Date of Award
Master of Arts (MA)
W. Peter Archibald
For all intents and purposes the thesis presented here will be an examination of the implicit and explicit social psychology of Karl Marx. That Marx has a psychological content is obvious to even the most cursory reader (indeed, it has been argued by Louis Althusser, in a fit of structuralist pique, that it is exactly the cursory reading of Marx that "discovers" a psychological content). Precisely what this psychological content consists of is a contentious matter. Nonetheless, it is of the utmost importance that the issue of psychological content be confronted in order that social psychology finds its appropriate position in the sociological method suggested by Marx's historical materialism.¹ The desire to carry out this examination of Marx's psychological assumptions, and to demonstrate the social psychology most appropriate to the historical materialist approach to social history, is largely derived from an utter frustration and disatisfaction with so called "traditional" Marxist social psychology. From existentialism to Freudianism, from social behaviorism to structuralism, the attempt has been made to supplant or negate Marx's psychological content. Many of these attempts have demonstrated little concern for the philosophical implications of their brutalizations of Marx. The accusation that various attempts at "translating" Marx's psychological content are not "faithful" to Marx is frequently heard. This is partially attributable to Marx's own ambiguity. As such, it is a problem that confronts anyone who wishes to study Marx and to make public the results of his study. I see no reason why this attempt should escape this fate. However, with effort, perhaps this attempt will prove more faithful and less brutal. This is my sincere hope and stated aim.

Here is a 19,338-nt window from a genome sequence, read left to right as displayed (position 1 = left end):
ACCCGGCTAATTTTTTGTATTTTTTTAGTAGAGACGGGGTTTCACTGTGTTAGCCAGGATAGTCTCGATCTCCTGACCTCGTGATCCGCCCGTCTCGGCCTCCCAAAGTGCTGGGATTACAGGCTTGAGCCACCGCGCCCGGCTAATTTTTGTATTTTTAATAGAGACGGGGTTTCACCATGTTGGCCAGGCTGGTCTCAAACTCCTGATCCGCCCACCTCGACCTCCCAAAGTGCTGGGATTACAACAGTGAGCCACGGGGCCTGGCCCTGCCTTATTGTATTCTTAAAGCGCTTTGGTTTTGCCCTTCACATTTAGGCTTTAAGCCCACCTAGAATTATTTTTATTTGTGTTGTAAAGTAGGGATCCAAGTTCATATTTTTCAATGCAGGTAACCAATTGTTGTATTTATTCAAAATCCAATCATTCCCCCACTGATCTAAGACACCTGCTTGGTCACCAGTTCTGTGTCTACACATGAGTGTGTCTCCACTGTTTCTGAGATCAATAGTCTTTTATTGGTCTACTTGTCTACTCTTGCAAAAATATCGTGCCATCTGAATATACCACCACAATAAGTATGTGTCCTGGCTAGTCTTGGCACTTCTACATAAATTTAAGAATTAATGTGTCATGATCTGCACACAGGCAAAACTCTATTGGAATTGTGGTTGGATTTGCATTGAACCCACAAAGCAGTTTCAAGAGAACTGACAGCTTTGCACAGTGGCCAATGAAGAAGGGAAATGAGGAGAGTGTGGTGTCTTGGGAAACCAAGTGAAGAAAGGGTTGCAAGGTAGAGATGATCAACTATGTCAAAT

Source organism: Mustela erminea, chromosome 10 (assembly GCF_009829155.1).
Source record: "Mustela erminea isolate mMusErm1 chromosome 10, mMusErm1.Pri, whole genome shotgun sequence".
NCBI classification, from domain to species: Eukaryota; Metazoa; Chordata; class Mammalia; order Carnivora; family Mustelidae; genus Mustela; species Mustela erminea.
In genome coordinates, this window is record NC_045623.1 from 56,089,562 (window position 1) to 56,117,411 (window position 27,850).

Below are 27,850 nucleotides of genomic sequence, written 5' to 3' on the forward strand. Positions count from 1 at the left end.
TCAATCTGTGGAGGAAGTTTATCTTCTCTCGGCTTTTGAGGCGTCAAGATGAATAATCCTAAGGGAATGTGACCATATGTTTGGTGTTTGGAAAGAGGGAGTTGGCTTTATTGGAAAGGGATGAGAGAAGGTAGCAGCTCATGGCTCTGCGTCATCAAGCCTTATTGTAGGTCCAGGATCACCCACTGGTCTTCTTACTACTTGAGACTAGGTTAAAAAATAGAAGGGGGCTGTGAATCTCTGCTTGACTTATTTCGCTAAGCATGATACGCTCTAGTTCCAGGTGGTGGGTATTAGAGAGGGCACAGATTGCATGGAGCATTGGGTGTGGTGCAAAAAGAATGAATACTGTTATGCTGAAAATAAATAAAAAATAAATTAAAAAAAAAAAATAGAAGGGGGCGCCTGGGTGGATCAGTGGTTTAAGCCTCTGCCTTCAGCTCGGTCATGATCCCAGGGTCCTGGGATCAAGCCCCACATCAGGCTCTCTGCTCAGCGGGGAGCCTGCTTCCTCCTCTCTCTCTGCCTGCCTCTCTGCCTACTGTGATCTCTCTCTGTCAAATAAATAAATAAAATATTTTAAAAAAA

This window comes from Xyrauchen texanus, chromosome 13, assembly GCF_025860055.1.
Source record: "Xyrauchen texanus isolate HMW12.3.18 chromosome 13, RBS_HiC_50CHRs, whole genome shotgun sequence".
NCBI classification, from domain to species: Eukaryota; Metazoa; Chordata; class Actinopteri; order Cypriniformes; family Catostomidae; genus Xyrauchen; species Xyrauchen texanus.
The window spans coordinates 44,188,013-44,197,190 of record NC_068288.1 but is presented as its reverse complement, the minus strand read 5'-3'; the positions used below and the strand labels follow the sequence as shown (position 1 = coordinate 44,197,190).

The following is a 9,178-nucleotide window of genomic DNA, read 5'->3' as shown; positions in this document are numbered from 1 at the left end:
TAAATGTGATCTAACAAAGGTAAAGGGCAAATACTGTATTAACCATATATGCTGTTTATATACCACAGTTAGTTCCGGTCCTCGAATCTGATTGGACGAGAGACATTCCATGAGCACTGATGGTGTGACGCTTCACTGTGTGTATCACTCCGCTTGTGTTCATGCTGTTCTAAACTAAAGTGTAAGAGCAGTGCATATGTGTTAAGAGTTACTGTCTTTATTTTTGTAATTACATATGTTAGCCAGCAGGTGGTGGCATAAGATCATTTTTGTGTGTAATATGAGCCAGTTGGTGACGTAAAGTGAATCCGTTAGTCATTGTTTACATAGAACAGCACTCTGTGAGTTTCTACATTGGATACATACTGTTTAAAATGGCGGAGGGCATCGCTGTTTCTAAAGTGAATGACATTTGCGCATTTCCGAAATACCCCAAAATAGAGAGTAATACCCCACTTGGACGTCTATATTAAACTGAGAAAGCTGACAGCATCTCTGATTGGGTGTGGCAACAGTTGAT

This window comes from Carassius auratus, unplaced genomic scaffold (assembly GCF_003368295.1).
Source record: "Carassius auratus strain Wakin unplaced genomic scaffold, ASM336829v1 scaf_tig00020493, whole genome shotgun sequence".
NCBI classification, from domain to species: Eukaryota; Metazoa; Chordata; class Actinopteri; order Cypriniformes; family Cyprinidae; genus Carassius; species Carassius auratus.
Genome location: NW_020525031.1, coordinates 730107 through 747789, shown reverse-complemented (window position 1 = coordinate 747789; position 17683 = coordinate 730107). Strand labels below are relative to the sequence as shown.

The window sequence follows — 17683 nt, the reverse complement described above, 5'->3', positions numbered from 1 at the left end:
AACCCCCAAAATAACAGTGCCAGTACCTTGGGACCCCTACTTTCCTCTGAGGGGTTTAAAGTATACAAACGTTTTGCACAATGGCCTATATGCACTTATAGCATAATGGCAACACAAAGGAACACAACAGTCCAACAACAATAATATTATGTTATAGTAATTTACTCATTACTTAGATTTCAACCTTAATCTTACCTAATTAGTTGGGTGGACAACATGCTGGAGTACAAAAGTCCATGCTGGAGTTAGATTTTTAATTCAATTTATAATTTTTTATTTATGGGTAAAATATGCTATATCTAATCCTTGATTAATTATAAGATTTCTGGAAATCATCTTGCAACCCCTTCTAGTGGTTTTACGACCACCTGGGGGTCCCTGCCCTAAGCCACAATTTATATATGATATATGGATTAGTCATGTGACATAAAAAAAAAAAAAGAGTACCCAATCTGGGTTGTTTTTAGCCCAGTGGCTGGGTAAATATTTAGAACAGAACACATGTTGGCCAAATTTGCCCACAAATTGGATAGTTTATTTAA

Broadbent, Roy Edwin, "Social Psychology and the Theory of Working Class Revolution in Karl Marx" (1982). Open Access Dissertations and Theses. Paper 2874.
McMaster University Library